A new year gives us all a chance to evaluate ourselves and see where improvement is needed. We need to work with our children to do the same.

Children need to grow mentally, physically, spiritually, and socially. Goals need to be set with this fact in mind. Good goals are specific and obtainable. There are both long range and short range goals. Goals can be adjusted as the child progresses. Setting goals is better than making resolutions. When a child makes a resolution and fails, there is a tendency to give up. When a child sets a goal and does not reach it, the goal can be adjusted.

In this column, I will address setting goals for mental growth. Goals for spiritual, physical and social growth will be addressed in future columns.

Goals for mental growth hopefully would include learning the basics necessary for success in school, practicing what has been learned, and setting aside a sufficient amount of time for mental stimulation.

There are certain basics that every child should learn in order to succeed in life. Every child needs to learn to add, subtract, multiply, divide, read fluently, write easily, a certain amount of history of our country and world and a basic knowledge of our country and its government.

Children who do not learn the basics in math will find it difficult or impossible to progress in math past fourth grade level. Multiplication tables are usually taught in third and fourth grade, so if a child hasn’t learned them, the child is stuck at that level in math. Specific goals should be set for every child to learn the multiplication tables and the other basics of math. Even though there are calculators to use, learning the basic facts is mental exercise and develops recall ability that is important in every life.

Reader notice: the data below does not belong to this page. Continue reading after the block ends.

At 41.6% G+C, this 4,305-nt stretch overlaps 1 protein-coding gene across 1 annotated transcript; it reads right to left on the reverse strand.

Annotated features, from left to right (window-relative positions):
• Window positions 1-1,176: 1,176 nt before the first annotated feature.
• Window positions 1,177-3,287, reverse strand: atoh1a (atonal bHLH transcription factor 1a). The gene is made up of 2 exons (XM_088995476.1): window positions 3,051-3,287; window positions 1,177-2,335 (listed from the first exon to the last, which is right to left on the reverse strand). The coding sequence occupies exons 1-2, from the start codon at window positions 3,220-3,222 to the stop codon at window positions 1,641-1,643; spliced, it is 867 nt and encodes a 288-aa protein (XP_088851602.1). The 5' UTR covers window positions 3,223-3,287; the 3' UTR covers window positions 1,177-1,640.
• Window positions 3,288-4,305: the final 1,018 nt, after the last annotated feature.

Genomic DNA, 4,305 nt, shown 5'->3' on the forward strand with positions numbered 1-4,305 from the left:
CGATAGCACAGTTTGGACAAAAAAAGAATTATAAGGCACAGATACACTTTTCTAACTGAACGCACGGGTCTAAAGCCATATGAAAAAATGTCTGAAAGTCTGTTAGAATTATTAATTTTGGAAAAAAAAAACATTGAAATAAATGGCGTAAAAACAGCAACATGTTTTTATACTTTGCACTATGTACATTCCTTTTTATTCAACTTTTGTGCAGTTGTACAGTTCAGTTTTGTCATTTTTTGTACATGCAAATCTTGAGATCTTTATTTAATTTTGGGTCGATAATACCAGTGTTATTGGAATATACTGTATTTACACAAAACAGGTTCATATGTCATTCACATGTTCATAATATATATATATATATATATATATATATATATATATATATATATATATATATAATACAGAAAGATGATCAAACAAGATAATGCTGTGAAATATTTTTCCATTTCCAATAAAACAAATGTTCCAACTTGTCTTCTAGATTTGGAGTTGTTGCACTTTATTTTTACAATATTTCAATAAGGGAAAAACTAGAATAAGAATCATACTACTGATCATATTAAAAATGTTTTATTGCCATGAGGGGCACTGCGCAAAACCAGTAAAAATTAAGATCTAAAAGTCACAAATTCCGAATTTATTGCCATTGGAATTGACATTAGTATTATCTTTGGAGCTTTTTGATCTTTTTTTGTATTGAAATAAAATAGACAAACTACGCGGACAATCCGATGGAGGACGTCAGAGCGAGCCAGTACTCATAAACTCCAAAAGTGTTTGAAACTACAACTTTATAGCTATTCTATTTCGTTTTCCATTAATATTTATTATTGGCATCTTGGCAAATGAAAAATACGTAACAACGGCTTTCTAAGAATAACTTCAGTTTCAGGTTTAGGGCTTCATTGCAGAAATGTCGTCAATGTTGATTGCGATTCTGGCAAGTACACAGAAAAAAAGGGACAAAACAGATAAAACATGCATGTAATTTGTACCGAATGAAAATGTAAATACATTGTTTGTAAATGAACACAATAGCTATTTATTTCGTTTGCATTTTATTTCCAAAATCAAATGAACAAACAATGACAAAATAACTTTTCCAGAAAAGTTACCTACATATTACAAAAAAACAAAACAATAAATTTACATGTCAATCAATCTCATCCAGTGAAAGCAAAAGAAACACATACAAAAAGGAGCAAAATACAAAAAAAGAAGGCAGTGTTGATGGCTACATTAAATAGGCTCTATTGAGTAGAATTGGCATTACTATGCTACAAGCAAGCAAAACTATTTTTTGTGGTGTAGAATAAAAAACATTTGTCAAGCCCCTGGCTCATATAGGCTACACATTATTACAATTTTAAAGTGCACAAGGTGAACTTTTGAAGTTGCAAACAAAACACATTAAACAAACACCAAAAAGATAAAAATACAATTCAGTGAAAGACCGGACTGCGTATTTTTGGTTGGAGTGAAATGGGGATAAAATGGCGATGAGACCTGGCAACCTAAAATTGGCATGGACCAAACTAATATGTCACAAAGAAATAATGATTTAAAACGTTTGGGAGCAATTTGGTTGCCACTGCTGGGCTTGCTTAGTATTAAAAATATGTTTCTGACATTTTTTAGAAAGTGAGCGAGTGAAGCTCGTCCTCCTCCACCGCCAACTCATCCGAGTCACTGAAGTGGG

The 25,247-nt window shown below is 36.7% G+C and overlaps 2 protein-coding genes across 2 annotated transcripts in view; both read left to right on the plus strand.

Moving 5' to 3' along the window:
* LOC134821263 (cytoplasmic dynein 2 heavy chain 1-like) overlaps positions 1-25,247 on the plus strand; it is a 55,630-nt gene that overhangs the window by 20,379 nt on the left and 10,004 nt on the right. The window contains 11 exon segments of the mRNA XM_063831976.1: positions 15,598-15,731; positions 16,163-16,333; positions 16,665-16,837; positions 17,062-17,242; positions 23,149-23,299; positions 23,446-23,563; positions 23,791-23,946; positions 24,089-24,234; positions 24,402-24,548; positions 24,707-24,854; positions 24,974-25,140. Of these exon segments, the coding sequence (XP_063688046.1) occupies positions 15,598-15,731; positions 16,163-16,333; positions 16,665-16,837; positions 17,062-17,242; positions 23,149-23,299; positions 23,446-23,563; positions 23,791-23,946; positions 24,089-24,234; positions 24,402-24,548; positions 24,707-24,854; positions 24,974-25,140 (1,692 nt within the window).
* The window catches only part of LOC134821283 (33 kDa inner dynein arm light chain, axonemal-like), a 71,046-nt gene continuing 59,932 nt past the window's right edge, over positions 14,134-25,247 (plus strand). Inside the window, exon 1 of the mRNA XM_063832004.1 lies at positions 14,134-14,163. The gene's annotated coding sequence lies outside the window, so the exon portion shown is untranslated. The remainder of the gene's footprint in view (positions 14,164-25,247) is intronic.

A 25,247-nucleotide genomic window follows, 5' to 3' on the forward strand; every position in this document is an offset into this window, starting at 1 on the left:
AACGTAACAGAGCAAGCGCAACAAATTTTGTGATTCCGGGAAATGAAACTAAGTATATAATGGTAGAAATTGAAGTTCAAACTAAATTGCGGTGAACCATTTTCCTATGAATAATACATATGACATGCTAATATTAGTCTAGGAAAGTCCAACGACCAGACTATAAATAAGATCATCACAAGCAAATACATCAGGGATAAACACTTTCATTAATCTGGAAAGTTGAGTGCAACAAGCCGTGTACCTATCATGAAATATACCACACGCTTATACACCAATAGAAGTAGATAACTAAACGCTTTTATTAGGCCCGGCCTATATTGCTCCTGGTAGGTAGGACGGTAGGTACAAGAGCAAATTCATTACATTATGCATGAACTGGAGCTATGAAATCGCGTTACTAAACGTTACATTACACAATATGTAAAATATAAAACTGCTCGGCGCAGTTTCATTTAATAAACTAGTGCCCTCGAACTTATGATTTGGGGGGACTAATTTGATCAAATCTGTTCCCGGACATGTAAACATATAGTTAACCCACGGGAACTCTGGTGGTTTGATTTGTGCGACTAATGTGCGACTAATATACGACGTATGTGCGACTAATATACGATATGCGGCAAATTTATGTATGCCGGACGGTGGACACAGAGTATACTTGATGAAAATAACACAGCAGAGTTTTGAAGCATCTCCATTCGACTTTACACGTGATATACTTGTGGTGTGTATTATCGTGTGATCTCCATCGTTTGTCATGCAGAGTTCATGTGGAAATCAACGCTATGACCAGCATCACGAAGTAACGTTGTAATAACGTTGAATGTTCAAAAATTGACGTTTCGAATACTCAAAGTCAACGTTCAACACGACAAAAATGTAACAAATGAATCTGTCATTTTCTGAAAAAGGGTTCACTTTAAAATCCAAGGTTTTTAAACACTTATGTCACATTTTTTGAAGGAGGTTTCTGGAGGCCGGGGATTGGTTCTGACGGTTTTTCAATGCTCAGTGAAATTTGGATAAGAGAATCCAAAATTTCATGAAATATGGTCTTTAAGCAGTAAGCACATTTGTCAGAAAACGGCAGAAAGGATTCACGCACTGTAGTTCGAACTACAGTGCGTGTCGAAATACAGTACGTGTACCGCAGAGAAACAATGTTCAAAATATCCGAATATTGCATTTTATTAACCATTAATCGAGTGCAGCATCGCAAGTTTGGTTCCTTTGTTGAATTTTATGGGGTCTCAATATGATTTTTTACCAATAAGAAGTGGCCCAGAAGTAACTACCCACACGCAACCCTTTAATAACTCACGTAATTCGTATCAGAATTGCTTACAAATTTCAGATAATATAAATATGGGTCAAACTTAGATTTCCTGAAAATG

There is a limited amount of time that any teacher has in school, so children need to practice at home what has been learned there. Specific time for homework should be a part of goal-setting. In addition to regular homework assignments, parents should look for opportunities for children to apply what they are learning in school to real life. One of the reasons many graduates cannot make change is that they have not had opportunities to practice doing so outside of school. Unless the home provides this opportunity, they simply have the short lessons they have had in school to rely on. Both children and parents need to set a goal of having children participate in family activities to use what they learn in school.

Mental stimulation goals could include doing more reading, attending events and visiting places that are educational. This might mean a limit on video games, use of cell phones, or TV time. Everyone has twenty-four hours in each day. How we spend that time determines our success or failure.

Hopefully, parents can sit down with children and write goals together that are appropriate for the individual child. Doing so will help the child become aware of needs and successes. The more the child participates in the setting of goals, the more likely the child will be to try to stick with the goals. It is always best if the child can make the decisions rather than have the parents tell the child what to do. The parent’s role is to provide guidance to ensure that the child makes the right goals.